I am reading James Scully's translation of Philoktetes (also known as Philoctetes), in The Complete Plays of Sophocles, translated by Robert Bagg & James Scully. At one point, after getting Herakles' bow, Odysseus declares that he's leaving without Philoktetes:
(to the Sailors holding PHILOKTETES)
Yes! Let him go! Don't touch him. Let him
stay here. We've got your bow, we don't need you.
We have Teukros, an expert archer.
And me. I can handle the bow as well as you
and damn well aim it, too. Who needs you?
He then does leave, Neoptolemos and the bow in tow. But the prophecy clearly states that Philoktetes himself is required:
Whatever they asked, Helenos had
a prophecy for. He said they'd never sack Troy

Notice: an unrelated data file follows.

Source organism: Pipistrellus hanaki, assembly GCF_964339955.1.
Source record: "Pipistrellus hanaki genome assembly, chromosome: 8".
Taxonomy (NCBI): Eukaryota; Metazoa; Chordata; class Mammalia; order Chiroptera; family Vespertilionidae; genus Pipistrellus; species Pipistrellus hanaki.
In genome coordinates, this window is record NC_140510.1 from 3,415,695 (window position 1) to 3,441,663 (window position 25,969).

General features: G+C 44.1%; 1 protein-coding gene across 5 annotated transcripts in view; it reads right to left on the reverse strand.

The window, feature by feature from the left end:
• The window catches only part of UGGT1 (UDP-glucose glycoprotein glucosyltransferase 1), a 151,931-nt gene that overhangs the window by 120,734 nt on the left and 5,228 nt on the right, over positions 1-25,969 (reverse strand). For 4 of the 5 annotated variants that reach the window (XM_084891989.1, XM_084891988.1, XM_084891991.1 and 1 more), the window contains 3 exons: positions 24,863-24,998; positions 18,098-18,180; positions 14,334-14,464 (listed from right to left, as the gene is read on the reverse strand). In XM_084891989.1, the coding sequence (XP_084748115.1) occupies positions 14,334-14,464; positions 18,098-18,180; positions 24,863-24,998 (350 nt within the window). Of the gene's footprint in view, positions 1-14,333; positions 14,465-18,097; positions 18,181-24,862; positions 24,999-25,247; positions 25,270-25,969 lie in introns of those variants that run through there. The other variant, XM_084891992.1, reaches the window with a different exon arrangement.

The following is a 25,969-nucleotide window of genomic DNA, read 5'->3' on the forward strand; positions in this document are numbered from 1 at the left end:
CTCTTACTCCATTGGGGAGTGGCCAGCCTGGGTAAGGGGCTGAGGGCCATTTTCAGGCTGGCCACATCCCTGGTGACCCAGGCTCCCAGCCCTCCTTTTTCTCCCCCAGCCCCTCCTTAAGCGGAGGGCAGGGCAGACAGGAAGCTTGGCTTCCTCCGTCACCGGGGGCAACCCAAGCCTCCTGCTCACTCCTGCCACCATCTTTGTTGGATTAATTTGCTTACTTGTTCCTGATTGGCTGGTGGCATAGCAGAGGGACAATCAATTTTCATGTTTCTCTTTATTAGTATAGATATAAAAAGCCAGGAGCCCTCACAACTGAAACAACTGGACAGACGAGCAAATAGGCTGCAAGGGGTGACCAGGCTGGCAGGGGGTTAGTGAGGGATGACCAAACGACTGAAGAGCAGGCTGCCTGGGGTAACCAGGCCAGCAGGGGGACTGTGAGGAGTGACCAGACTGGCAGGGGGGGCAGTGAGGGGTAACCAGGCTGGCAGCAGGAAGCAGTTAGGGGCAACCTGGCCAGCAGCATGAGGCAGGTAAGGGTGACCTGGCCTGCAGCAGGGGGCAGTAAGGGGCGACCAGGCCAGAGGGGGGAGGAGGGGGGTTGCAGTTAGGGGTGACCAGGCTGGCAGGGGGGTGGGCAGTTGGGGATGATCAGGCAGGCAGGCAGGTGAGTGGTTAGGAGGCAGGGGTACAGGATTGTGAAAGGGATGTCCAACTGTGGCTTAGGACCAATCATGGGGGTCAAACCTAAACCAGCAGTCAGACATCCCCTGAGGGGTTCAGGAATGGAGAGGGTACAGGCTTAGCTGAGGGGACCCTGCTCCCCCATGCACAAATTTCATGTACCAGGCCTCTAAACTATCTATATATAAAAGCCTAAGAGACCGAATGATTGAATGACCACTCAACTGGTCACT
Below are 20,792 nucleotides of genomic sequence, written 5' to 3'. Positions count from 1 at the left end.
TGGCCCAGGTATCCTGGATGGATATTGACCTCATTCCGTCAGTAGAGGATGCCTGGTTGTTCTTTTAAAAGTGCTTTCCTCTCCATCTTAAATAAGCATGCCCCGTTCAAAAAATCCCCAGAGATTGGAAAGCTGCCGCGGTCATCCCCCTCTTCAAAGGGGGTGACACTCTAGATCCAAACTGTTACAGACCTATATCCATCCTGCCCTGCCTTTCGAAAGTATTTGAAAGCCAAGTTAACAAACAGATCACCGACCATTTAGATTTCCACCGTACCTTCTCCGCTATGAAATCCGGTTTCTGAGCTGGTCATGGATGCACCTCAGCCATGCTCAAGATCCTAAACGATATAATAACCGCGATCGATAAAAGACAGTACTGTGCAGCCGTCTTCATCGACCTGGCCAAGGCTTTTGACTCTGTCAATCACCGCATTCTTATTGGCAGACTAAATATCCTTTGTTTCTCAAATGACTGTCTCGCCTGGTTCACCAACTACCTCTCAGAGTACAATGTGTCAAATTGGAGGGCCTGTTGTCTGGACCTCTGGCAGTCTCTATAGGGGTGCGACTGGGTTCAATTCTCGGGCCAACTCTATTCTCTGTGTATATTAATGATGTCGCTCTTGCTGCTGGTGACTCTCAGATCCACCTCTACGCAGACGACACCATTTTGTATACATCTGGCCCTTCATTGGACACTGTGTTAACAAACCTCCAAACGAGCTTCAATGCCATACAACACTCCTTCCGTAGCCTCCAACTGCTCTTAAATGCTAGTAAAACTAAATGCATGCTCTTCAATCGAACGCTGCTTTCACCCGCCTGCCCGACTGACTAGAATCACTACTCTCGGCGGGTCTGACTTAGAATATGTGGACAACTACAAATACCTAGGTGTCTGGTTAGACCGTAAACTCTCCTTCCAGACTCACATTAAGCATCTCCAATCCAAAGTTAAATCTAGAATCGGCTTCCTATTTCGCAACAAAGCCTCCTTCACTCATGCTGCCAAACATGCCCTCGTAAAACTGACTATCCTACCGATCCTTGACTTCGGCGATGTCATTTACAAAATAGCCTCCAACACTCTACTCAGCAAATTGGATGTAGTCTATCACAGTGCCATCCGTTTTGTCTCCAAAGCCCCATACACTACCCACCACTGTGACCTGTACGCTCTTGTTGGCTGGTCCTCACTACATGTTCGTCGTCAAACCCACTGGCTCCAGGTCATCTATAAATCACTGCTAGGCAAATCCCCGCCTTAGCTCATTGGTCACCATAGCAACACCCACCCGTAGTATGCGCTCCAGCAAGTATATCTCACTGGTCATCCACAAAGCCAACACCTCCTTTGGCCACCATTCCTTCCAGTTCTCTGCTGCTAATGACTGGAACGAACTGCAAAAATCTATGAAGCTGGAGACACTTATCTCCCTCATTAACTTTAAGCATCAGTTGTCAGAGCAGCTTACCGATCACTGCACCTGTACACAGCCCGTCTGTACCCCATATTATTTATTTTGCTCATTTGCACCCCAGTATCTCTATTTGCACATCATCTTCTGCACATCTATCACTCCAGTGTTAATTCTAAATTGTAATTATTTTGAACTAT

with its towers—unless they could persuade
this man to leave this island here and
bring him back.
Or, since that is the "MERCHANT" sent by Odysseus, here from the introduction to the play:
they've learned they can't take Troy without Philoktetes
And throughout the play Odysseus tries his darndest to fulfil the prophecy. He's already collected Neoptolemos (that's the easy part) and now is sending the boy to collect the bow (also in the prophecy). Why, then, is he so willing to settle for two out of three of the requirements for victory? Why does he willingly leave Philoktetes behind?